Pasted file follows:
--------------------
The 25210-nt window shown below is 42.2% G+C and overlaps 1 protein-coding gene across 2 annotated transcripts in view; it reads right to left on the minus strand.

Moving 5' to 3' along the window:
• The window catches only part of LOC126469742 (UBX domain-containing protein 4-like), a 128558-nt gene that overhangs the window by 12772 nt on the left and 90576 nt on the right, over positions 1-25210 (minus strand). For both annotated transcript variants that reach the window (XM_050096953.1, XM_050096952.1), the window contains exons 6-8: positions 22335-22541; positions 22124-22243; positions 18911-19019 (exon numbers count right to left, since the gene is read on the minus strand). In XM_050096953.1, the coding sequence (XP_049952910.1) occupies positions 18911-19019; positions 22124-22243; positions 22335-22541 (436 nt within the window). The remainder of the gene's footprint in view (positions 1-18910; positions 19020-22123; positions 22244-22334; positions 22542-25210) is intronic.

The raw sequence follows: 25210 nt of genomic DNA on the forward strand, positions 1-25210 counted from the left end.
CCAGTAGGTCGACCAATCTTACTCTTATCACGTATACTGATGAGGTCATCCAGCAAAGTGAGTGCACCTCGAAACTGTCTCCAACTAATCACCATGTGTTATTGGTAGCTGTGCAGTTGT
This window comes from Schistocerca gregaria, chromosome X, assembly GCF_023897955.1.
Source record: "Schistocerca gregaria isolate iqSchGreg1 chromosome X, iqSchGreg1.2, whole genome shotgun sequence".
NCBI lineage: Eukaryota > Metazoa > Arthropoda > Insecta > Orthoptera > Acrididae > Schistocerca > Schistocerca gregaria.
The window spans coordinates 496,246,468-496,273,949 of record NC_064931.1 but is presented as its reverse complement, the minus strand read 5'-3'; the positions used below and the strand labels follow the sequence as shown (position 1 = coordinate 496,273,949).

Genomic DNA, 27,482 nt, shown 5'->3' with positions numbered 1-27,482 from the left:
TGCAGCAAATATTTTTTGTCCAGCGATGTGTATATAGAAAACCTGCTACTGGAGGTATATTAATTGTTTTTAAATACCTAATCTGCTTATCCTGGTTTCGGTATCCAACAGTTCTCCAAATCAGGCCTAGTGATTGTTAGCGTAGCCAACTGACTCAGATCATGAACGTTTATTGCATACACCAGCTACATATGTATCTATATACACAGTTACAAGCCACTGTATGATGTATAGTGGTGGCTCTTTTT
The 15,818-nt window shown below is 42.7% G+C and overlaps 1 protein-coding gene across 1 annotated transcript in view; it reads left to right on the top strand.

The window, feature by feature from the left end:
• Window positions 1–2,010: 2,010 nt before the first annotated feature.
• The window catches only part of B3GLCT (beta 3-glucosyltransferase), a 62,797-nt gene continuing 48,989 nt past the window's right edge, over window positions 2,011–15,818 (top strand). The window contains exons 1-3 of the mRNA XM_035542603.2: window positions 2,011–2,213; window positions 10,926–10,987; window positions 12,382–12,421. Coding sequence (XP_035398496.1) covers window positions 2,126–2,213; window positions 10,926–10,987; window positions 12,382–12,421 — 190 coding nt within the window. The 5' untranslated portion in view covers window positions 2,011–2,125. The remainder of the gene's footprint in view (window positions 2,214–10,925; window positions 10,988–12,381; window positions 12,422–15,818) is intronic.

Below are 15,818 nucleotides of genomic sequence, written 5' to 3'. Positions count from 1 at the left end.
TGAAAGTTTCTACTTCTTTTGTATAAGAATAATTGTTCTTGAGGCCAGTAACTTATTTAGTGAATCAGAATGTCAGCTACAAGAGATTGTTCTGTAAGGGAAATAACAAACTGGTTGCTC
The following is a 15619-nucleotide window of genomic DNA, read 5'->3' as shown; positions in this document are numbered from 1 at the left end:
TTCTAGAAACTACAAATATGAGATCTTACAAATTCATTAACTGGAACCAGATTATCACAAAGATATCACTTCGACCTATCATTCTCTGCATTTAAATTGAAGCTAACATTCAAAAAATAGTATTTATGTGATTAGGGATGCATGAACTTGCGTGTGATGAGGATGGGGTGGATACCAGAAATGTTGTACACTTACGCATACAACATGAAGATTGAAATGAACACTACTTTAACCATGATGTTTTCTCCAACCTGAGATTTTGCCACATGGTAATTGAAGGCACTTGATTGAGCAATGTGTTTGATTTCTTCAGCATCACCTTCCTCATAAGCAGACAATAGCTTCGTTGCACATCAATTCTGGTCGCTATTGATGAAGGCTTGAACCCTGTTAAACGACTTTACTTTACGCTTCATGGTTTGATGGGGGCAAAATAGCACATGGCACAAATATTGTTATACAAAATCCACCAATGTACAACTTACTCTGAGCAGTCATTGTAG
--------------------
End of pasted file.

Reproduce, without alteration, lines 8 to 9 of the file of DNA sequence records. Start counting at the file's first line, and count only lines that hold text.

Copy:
NCBI lineage: Eukaryota > Metazoa > Arthropoda > Insecta > Orthoptera > Acrididae > Schistocerca > Schistocerca gregaria.
The window spans coordinates 496,246,468-496,273,949 of record NC_064931.1 but is presented as its reverse complement, the minus strand read 5'-3'; the positions used below and the strand labels follow the sequence as shown (position 1 = coordinate 496,273,949).